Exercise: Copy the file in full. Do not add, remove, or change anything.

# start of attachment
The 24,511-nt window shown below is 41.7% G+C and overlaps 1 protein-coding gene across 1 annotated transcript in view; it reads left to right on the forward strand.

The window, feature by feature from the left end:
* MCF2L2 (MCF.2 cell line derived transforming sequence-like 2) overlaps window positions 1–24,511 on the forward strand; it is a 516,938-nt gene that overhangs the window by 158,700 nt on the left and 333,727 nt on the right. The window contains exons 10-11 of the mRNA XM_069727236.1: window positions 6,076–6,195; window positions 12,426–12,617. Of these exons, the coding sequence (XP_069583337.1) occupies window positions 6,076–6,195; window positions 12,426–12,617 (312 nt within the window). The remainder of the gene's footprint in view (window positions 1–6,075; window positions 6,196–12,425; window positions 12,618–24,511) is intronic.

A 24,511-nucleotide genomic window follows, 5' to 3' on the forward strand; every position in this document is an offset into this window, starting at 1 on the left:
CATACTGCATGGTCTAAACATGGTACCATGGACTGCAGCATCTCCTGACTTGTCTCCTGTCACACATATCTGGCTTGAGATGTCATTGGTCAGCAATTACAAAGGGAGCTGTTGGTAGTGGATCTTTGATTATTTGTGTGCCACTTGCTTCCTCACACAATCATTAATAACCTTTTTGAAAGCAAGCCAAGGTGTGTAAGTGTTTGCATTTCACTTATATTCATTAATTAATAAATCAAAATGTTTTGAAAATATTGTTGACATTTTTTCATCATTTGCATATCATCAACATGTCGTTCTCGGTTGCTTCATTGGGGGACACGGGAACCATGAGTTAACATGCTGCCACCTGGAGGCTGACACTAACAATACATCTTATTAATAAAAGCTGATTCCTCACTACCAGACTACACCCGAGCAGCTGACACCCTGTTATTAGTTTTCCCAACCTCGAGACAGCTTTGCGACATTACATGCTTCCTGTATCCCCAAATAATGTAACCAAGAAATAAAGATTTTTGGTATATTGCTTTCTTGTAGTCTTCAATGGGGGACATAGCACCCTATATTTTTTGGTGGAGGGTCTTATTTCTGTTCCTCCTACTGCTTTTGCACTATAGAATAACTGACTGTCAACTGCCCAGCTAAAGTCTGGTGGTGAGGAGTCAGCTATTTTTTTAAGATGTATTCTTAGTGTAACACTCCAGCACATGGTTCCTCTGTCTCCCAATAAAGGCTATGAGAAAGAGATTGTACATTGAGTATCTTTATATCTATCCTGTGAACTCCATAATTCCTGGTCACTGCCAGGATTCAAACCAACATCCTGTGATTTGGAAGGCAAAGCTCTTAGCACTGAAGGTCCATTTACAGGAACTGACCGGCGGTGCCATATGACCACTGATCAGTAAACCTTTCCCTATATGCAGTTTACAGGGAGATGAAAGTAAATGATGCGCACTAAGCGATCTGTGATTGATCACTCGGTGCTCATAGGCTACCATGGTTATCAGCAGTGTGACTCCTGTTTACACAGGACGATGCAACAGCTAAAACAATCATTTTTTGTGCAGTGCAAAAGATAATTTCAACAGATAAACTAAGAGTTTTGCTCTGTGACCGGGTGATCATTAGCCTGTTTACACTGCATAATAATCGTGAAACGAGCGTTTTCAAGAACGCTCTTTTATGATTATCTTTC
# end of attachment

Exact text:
The 24,511-nt window shown below is 41.7% G+C and overlaps 1 protein-coding gene across 1 annotated transcript in view; it reads left to right on the forward strand.

The window, feature by feature from the left end:
* MCF2L2 (MCF.2 cell line derived transforming sequence-like 2) overlaps window positions 1–24,511 on the forward strand; it is a 516,938-nt gene that overhangs the window by 158,700 nt on the left and 333,727 nt on the right. The window contains exons 10-11 of the mRNA XM_069727236.1: window positions 6,076–6,195; window positions 12,426–12,617. Of these exons, the coding sequence (XP_069583337.1) occupies window positions 6,076–6,195; window positions 12,426–12,617 (312 nt within the window). The remainder of the gene's footprint in view (window positions 1–6,075; window positions 6,196–12,425; window positions 12,618–24,511) is intronic.

A 24,511-nucleotide genomic window follows, 5' to 3' on the forward strand; every position in this document is an offset into this window, starting at 1 on the left:
CATACTGCATGGTCTAAACATGGTACCATGGACTGCAGCATCTCCTGACTTGTCTCCTGTCACACATATCTGGCTTGAGATGTCATTGGTCAGCAATTACAAAGGGAGCTGTTGGTAGTGGATCTTTGATTATTTGTGTGCCACTTGCTTCCTCACACAATCATTAATAACCTTTTTGAAAGCAAGCCAAGGTGTGTAAGTGTTTGCATTTCACTTATATTCATTAATTAATAAATCAAAATGTTTTGAAAATATTGTTGACATTTTTTCATCATTTGCATATCATCAACATGTCGTTCTCGGTTGCTTCATTGGGGGACACGGGAACCATGAGTTAACATGCTGCCACCTGGAGGCTGACACTAACAATACATCTTATTAATAAAAGCTGATTCCTCACTACCAGACTACACCCGAGCAGCTGACACCCTGTTATTAGTTTTCCCAACCTCGAGACAGCTTTGCGACATTACATGCTTCCTGTATCCCCAAATAATGTAACCAAGAAATAAAGATTTTTGGTATATTGCTTTCTTGTAGTCTTCAATGGGGGACATAGCACCCTATATTTTTTGGTGGAGGGTCTTATTTCTGTTCCTCCTACTGCTTTTGCACTATAGAATAACTGACTGTCAACTGCCCAGCTAAAGTCTGGTGGTGAGGAGTCAGCTATTTTTTTAAGATGTATTCTTAGTGTAACACTCCAGCACATGGTTCCTCTGTCTCCCAATAAAGGCTATGAGAAAGAGATTGTACATTGAGTATCTTTATATCTATCCTGTGAACTCCATAATTCCTGGTCACTGCCAGGATTCAAACCAACATCCTGTGATTTGGAAGGCAAAGCTCTTAGCACTGAAGGTCCATTTACAGGAACTGACCGGCGGTGCCATATGACCACTGATCAGTAAACCTTTCCCTATATGCAGTTTACAGGGAGATGAAAGTAAATGATGCGCACTAAGCGATCTGTGATTGATCACTCGGTGCTCATAGGCTACCATGGTTATCAGCAGTGTGACTCCTGTTTACACAGGACGATGCAACAGCTAAAACAATCATTTTTTGTGCAGTGCAAAAGATAATTTCAACAGATAAACTAAGAGTTTTGCTCTGTGACCGGGTGATCATTAGCCTGTTTACACTGCATAATAATCGTGAAACGAGCGTTTTCAAGAACGCTCTTTTATGATTATCTTTC